“Young men can be themselves without trying to impress young women,” Tyrell says. “They are able to focus more on their daily tasks without worrying about how they look [and] how they are acting.”

Psychology Today states that male and female brains often process information in different ways. For this reason, faculty at single-gender schools are trained on how to communicate with a specific gender.

“Teachers can tailor their instruction methods to the unique ways males and females learn,” Ruffing says.

At Ursuline Academy, Senior Abbie Brink feels that teachers work hard to make connections with their students and help them find success.

“I like how the teachers know everyone and actually care a lot about the students,” Brink says.

Moeller faculty take into account that most of their classes are filled with around 30 males, therefore they are trained on how to regain the attention of this type of class. Tower reflects on his own experiences in class.

“I would say about one-fourth of the teachers at Moeller are less strict,” Tower says. “They understand that it’s an all guys school so they expect the testosterone in the class to be a lot higher than normal, so it’s almost okay for us to get rowdier than we would in a public school.”

Although going to a single-gender school contrasts from public schooling, the NEA states that some reports argue that a student’s success depends on the quality of their education, not whether it is single-gender or co-educational.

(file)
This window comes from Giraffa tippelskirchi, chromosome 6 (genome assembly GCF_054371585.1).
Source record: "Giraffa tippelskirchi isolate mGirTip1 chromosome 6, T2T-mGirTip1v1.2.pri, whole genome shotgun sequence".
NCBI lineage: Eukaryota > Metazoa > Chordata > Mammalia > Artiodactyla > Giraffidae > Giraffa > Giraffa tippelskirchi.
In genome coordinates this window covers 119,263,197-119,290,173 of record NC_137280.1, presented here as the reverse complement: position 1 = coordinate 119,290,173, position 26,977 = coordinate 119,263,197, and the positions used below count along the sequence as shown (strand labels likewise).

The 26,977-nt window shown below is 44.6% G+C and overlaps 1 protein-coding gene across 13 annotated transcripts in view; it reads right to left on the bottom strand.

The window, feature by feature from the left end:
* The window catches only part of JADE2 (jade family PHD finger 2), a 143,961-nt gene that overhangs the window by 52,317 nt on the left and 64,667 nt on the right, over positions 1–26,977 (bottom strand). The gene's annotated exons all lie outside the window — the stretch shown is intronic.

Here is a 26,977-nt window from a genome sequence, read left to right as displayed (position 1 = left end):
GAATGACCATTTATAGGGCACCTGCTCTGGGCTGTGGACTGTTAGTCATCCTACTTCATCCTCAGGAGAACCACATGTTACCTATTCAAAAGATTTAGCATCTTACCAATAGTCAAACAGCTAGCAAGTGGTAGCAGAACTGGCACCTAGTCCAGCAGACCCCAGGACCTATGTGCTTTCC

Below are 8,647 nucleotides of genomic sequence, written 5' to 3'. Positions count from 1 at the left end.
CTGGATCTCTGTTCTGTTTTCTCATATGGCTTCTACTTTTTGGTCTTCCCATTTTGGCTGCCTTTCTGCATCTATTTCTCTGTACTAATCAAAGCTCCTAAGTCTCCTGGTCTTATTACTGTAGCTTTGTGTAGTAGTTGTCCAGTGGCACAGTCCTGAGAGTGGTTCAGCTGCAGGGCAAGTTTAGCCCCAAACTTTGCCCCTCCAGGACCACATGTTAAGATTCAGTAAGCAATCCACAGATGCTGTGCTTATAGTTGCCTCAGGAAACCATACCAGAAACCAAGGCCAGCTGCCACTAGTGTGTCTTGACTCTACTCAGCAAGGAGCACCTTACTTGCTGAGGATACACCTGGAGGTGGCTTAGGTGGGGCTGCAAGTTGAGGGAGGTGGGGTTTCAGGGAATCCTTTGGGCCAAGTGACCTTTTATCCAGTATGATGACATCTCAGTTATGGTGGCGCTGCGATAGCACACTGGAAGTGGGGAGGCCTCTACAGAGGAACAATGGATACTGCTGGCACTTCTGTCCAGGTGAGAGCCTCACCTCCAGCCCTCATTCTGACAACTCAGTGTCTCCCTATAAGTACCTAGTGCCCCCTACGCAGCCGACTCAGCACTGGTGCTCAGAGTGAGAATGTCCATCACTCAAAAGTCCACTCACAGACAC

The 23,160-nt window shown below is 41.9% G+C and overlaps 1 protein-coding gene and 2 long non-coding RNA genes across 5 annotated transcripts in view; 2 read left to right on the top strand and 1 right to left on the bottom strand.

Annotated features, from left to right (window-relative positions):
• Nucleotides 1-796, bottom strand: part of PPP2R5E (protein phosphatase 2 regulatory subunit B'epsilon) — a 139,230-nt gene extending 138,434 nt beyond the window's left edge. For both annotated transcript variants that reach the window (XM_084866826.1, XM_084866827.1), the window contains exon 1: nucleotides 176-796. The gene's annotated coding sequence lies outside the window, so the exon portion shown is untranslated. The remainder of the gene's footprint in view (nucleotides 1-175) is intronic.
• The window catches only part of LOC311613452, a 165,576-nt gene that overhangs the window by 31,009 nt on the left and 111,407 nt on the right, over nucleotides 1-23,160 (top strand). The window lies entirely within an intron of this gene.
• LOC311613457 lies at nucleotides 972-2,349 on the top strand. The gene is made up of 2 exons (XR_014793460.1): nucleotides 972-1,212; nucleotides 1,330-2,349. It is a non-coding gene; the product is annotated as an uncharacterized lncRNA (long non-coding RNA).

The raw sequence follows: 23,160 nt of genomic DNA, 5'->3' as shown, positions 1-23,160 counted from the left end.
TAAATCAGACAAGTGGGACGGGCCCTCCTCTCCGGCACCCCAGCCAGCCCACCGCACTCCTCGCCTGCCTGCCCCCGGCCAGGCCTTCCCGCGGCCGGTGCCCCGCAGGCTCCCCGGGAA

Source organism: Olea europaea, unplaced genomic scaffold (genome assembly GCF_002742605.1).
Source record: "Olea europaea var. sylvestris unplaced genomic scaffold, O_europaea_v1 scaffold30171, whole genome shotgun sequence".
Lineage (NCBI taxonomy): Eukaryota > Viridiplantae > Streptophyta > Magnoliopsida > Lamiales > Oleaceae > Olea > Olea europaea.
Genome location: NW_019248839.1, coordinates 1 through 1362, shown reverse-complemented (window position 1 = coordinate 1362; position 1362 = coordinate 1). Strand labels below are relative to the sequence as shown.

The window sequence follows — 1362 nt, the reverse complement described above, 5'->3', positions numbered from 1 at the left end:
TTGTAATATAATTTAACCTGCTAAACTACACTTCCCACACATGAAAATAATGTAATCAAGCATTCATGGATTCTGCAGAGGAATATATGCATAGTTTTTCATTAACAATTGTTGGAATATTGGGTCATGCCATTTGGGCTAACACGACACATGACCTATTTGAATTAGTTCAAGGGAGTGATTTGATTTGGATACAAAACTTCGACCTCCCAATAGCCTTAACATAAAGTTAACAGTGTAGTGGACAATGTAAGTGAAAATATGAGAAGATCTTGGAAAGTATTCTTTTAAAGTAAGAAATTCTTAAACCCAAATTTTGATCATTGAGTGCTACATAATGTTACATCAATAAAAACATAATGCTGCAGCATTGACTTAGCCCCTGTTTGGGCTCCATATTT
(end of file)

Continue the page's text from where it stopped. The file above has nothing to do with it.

“I don’t know what my experience at East would’ve been like,” St. X junior Maxwell Fritsch says. “Moving to this other school, I had to focus on meeting new people and doing other stuff. I don’t know if I would’ve had all the opportunities I have now if I had stayed at Lakota.”

A study done by UCLA on single-gender schools agrees that there is no evidence to prove that one kind of schooling results in greater success if the value of education is the same.

“I would say [the education] is about the same,” Tower says. “I wouldn’t say it’s easier or harder. But you can definitely push yourself at Moeller.”

Chapter seven of the book “Reconsidering Choice, Competition, and Autonomy as the Remedy in American Education” argues that public schools have an advantage because they are funded by the government. The regulation gives public schools access to newer methods in education.

“What we’re able to do when we’re a government entity, the expectation is that we can pull our collective knowledge and resources and every teacher and every classroom working on best practices,” Lakota Director of Curriculum Andrew Wheatley says. “Then pull that information together and have some consistency [in] what works for kids.”

Kennedy Chenault, a junior at East, feels that Lakota has given her many opportunities to take leadership positions in Relay for Life and Dragonfly Foundation.

“One of the things I like the most is that it provides so many options for students. [East students] are sure to find something they are passionate about and enjoy it in the process,” Chenault says.

Single-gender schools also push their students to take on more leadership roles. Tower runs his own deejaying business called DJ Farr with other high school students on his staff.

“Males take on more leadership when females are not present,” Tyrell says. “My experience at a co-ed school is that young women tended to take on the leadership.”

Moeller senior Chase Widener is involved in many activities such as cross country and track. But he also has taken on leadership positions directed toward bettering his community.

“I’m on the campus ministry executive board, the youth philanthropy board, [and] I’m a mentor group captain,” Widener says. In reference to his interest in music production, Tower says that he enjoys that he isn’t pursuing a traditional career path. “It’s really a completely different path than I’ve heard that anyone else is taking,” Tower says. “I personally like that I’m not doing the normal thing.”